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Focus on Fulbright: Q&A with Bob Fitzgerald

great stone buildings with floor-to-ceiling windows. student walking past a massive, stone wall leading up to the building

University College London’s Institute of Education

University High School faculty member Bob Fitzgerald traveled to England in the spring of 2017 to study with the University College London’s Institute of Education. To celebrate Fulbright alumni at Illinois State, he recounts his days in the program and the impact it made. #Fulbright@ISU #FulbrightPrgrm

headshot of Bob Fitzgerald

Bob Fitzgerald

Where and when did you complete your Fulbright?
Spring 2017 at University College London’s Institute of Education

Please describe your project.
I worked with scholars in the UCL-IOE PGCE (post-graduate certificate in education) program and Justice to History Project concerning diverse/inclusive curriculum and instructional strategies. I spent time in various London schools, specifically the Convent of Jesus & Mary Language College in Harlesden, sharing and implementing these with secondary level history teachers.

How do you believe your Fulbright experience changed your work after you returned?
My Fulbright experience has made me more aware of the importance of identity among young people and the role education – specifically the history classroom – can play in fostering a sense of belonging.

Travel can be referred to as the gift of the unexpected. What was the most unexpected thing you saw or experienced?
The most unexpected thing I experienced was the warm reception I received from my mates at UCL-IOE and the Convent school and the relationship we forged during my time there. It is amazing how close you can become to people in such a short amount of time when everyone is committed to a common goal and shares a similar philosophy about teaching and learning.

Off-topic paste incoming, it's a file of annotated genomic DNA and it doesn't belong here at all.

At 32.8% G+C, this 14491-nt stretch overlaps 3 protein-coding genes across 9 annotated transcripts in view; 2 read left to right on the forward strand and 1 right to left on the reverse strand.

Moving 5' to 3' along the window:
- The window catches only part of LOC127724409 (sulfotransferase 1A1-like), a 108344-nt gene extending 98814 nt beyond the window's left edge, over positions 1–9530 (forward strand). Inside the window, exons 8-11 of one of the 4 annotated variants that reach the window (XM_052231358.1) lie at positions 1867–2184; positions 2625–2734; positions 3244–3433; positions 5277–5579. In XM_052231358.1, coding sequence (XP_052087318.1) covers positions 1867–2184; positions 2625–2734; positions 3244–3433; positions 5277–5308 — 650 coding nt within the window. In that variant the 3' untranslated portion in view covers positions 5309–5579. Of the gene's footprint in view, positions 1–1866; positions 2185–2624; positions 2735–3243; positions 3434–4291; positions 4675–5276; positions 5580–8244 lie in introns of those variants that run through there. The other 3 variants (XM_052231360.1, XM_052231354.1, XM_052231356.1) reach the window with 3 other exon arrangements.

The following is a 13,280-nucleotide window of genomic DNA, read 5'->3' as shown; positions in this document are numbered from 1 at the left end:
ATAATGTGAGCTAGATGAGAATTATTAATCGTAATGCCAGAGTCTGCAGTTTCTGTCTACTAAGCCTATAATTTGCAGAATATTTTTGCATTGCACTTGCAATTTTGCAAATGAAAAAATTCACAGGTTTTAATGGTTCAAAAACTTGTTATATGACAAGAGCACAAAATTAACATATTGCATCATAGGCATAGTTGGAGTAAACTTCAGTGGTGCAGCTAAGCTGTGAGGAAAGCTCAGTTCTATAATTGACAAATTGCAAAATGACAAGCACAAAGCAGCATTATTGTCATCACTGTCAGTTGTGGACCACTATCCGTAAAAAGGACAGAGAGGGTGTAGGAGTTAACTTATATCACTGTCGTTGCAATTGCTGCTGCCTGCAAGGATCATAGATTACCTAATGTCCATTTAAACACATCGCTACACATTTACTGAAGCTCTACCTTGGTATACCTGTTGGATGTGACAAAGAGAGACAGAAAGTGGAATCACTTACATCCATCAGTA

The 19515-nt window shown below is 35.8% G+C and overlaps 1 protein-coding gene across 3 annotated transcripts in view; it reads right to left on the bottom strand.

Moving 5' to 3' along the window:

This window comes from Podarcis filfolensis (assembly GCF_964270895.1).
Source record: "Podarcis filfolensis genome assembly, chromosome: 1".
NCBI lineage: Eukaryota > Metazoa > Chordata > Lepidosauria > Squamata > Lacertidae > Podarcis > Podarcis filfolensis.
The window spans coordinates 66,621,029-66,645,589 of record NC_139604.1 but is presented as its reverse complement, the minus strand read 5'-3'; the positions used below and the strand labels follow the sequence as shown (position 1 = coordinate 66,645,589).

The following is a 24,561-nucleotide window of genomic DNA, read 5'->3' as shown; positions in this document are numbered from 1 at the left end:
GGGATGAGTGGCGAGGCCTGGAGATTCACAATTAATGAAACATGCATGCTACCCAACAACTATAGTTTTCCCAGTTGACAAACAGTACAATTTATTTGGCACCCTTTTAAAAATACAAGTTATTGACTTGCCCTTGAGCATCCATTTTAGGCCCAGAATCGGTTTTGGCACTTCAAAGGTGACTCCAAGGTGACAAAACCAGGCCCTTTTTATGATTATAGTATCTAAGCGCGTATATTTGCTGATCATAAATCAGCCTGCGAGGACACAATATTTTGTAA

An additional unexpected thing I experienced concerned the opportunity to travel to places during my time in the UK I had never thought I would have a chance to visit, which enhanced my experience and that of my family. This made my time away even more meaningful.

Have you returned to the country where you served your Fulbright award? Had it changed? Had you changed?
Having just concluded my experience in June I have yet to return to the UK. I am in the process of arranging an April visit to U-High/ISU for my colleagues from UCL-IOE where we can continue our work together and offer professional development to teachers in the surrounding area.

What do you most wish people could understand about the Fulbright experience?
That it encourages personal as much as professional opportunities to grow while away. That it connects you to other people across the globe who have similar interests, concerns, and passions as you. That it makes you aware of how small the world really is and how interconnected we all really are.

What advice would you give to someone who is thinking of applying for Fulbright?
Do not feel daunted by the application process – you can and will complete it! Do not hesitate – apply now! Do not feel as if you aren’t worthy – you are!

 

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